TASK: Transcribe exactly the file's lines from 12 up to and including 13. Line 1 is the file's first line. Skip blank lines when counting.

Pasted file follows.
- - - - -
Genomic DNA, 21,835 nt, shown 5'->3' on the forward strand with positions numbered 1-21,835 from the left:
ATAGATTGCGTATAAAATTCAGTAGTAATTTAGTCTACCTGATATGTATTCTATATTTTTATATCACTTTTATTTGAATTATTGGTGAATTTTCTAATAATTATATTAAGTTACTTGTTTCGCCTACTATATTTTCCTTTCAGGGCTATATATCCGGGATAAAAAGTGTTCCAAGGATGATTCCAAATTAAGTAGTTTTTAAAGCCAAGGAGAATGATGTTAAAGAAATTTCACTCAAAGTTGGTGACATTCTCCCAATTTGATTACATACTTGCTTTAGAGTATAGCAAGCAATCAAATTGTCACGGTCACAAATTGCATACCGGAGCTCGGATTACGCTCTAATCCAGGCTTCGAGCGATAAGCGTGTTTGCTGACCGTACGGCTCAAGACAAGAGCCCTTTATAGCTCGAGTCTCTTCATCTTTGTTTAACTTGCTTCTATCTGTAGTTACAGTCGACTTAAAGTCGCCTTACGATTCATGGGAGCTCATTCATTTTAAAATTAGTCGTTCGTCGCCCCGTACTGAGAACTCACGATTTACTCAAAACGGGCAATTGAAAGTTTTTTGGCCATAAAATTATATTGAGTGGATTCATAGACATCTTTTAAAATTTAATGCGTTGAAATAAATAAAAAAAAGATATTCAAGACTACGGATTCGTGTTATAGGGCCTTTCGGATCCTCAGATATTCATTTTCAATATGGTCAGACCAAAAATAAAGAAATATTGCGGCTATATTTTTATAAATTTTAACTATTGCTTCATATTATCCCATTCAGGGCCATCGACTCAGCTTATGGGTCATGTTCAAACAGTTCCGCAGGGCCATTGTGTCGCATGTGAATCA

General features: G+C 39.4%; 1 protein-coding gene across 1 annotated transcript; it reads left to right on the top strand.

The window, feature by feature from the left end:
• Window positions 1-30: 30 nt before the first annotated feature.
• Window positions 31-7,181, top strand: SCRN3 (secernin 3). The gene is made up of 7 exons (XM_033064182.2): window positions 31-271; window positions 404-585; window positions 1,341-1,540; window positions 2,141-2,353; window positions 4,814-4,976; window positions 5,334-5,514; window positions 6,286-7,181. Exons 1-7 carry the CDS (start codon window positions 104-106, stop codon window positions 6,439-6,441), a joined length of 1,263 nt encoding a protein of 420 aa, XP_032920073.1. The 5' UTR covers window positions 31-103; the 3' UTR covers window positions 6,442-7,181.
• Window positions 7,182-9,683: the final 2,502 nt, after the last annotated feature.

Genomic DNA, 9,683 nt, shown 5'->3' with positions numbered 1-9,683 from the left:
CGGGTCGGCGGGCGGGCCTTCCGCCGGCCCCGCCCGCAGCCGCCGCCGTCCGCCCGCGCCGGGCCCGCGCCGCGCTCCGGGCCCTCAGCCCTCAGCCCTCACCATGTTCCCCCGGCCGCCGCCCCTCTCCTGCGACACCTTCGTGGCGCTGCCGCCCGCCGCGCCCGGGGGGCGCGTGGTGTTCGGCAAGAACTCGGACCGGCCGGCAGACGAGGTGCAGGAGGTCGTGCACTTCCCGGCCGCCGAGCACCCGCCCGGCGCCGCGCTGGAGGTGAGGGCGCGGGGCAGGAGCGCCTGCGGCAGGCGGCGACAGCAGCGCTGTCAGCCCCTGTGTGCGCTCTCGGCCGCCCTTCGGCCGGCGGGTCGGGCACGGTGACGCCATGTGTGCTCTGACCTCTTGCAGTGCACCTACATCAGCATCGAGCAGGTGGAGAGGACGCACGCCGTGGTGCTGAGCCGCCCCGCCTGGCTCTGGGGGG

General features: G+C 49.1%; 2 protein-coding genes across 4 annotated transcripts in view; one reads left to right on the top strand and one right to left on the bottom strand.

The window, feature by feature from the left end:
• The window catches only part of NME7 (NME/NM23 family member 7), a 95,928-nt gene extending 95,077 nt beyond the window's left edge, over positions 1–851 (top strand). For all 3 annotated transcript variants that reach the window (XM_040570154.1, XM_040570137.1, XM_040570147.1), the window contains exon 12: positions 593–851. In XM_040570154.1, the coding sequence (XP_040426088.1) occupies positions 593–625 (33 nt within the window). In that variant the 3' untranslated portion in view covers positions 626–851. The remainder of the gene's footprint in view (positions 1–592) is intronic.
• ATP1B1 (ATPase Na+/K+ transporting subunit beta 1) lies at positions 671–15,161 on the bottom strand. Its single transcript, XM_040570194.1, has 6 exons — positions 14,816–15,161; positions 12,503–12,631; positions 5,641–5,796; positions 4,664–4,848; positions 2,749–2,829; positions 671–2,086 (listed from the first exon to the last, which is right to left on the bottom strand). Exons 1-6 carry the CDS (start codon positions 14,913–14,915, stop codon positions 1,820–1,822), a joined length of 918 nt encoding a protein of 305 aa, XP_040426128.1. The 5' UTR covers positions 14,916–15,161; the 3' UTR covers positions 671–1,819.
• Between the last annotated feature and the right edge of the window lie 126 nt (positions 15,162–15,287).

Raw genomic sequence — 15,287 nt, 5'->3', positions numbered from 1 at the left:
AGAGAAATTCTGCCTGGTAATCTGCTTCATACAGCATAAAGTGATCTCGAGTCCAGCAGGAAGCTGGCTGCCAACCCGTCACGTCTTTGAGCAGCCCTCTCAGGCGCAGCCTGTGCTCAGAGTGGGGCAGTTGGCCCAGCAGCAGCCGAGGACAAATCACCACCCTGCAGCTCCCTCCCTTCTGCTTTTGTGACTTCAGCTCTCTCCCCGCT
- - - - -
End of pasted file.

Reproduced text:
• The window catches only part of NME7 (NME/NM23 family member 7), a 95,928-nt gene extending 95,077 nt beyond the window's left edge, over positions 1–851 (top strand). For all 3 annotated transcript variants that reach the window (XM_040570154.1, XM_040570137.1, XM_040570147.1), the window contains exon 12: positions 593–851. In XM_040570154.1, the coding sequence (XP_040426088.1) occupies positions 593–625 (33 nt within the window). In that variant the 3' untranslated portion in view covers positions 626–851. The remainder of the gene's footprint in view (positions 1–592) is intronic.
• ATP1B1 (ATPase Na+/K+ transporting subunit beta 1) lies at positions 671–15,161 on the bottom strand. Its single transcript, XM_040570194.1, has 6 exons — positions 14,816–15,161; positions 12,503–12,631; positions 5,641–5,796; positions 4,664–4,848; positions 2,749–2,829; positions 671–2,086 (listed from the first exon to the last, which is right to left on the bottom strand). Exons 1-6 carry the CDS (start codon positions 14,913–14,915, stop codon positions 1,820–1,822), a joined length of 918 nt encoding a protein of 305 aa, XP_040426128.1. The 5' UTR covers positions 14,916–15,161; the 3' UTR covers positions 671–1,819.